Of course it does. If banks restrict their lending, it has an effect on aggregate expenditure as producers will postpone their plans and consumers might spend less. If banks increase their animal spirits, and lend more, producers and consumers borrow more with effect on aggregate demand and output.
But is growth only caused by bank lending?
In a recent article on Brexit, Richard Werner says:
I have been trained in international and monetary economics at the London School of Economics and have a doctorate from the University of Oxford in economics. I have studied such issues for several decades. I have also recently tested, using advanced quantitative techniques, the question of the size of impact on GDP from entry to or exit from the EU or the eurozone. The conclusion is that this makes no difference to economic growth, and everyone who claims the opposite is not guided by the facts. The reason is that economic growth and national income are almost entirely determined by a factor that is decided at home, namely the amount of bank credit created for productive purposes.
But this logic is carrying the logic in my first paragraph too much. Causality is a complicated issue. Banks don’t lend without thinking anything about its customer. Werner even claims that he has confirmed it with causality tests. But these tests have their own fallacies such as post hoc ergo propter hoc.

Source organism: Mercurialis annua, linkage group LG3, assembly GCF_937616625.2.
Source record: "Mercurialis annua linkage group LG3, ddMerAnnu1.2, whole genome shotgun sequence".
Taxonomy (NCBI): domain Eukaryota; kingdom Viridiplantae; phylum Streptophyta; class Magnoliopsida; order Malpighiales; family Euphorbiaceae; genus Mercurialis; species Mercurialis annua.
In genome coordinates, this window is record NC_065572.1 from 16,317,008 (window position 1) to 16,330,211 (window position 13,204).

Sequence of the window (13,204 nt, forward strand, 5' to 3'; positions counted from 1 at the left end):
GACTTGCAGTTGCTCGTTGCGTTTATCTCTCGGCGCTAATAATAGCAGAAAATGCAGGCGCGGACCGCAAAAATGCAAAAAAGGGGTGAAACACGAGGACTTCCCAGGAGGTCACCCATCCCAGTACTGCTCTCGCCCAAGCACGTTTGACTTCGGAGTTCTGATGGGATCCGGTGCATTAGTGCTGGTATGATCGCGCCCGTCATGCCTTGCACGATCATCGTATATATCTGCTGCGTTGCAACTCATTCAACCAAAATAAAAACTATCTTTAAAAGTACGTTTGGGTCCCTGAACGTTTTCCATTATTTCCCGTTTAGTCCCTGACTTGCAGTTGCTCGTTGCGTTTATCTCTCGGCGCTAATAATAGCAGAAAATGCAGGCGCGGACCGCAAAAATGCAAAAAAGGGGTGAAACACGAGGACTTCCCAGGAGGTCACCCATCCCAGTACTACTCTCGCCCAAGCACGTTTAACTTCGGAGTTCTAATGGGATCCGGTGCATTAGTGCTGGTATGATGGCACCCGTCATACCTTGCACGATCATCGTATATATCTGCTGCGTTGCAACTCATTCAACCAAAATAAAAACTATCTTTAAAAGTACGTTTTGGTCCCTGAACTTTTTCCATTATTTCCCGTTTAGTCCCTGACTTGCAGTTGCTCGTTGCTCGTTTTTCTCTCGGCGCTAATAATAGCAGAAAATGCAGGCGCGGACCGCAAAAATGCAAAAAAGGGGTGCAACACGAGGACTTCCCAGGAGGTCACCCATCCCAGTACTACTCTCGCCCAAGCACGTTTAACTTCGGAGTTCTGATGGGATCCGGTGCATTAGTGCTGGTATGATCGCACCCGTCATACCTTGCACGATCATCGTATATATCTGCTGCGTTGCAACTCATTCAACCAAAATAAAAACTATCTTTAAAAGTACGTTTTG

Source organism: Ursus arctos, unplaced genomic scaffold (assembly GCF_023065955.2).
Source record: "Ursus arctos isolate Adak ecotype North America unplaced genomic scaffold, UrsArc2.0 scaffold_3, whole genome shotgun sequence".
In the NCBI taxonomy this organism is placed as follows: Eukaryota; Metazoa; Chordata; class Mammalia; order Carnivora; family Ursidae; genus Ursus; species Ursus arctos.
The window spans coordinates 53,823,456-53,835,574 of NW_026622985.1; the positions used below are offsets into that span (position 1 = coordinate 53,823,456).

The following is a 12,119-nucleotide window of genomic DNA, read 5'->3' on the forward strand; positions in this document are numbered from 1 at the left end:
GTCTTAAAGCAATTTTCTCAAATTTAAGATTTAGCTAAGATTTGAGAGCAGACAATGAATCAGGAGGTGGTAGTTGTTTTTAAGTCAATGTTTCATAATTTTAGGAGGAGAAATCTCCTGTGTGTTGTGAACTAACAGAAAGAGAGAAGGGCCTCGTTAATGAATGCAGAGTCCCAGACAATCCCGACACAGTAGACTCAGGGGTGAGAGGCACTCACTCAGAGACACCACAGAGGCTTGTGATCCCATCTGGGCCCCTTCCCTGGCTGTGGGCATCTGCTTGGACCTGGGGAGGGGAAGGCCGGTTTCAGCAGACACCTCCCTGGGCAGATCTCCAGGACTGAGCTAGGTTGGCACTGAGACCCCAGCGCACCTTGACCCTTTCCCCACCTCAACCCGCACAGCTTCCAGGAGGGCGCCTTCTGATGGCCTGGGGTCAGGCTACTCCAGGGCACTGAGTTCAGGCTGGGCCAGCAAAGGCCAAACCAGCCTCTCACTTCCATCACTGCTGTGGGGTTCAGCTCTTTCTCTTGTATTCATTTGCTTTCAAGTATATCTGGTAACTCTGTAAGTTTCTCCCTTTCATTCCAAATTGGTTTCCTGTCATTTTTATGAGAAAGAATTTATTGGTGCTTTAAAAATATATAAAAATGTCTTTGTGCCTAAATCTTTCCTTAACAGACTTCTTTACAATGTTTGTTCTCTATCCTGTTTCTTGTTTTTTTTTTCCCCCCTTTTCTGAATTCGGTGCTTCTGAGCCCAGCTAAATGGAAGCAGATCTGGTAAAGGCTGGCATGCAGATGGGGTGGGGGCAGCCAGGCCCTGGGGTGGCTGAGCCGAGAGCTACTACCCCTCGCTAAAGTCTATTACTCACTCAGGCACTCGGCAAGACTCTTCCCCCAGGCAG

Let’s take a specific example. Suppose, I make a robot which does all household stuff for you, such as cooking food, washing your clothes and ironing them and keeping them back in your wardrobe. Basically any household stuff. Suppose I also make it difficult for anyone to replicate or copy it. My product – the robot – will sell like hot cakes all over the world, if the pricing works out cheap. The sales of my firm will benefit employees and stock holders and it will greatly benefit India, where I reside. Banks will lend me of course but it’s clear that the causality of the rise of output is more my innovation and not bank lending. More generally one can ask other questions: how was I successful in innovating? Perhaps my education was subsidized and I did most of my research was carried out in a university before I corporatized the idea. Or maybe I paid employees a lot which made them productive.
There can be various other reasons, such as a fiscal expansion causing a rise in domestic demand and output, leading banks to lend more when they spot the trend and are confident of their lending. In that case, you could say that fiscal policy caused growth.
Post Brexit, two important things can be identified – which have already been talked about such as by the UK Treasury or NIESR. They are UK trade with the EU and migration. Migration is a complicated subject. If the UK regulates low skill migration, wages can rise and will contribute positively to aggregate demand. Allowing high skill migration to continue can keep UK firms competitive in international markets. Trade tariffs have to be renegotiated with the EU. UK politicians can ignore the message of the referendum result and reduce tariffs or, they can raise tariffs. A lot depends on how the political climate evolves. Just saying growth depends on bank lending implies that these trade and migration policies have no impact, which is completely wrong.
tl;dr summary: causality is a complicated subject.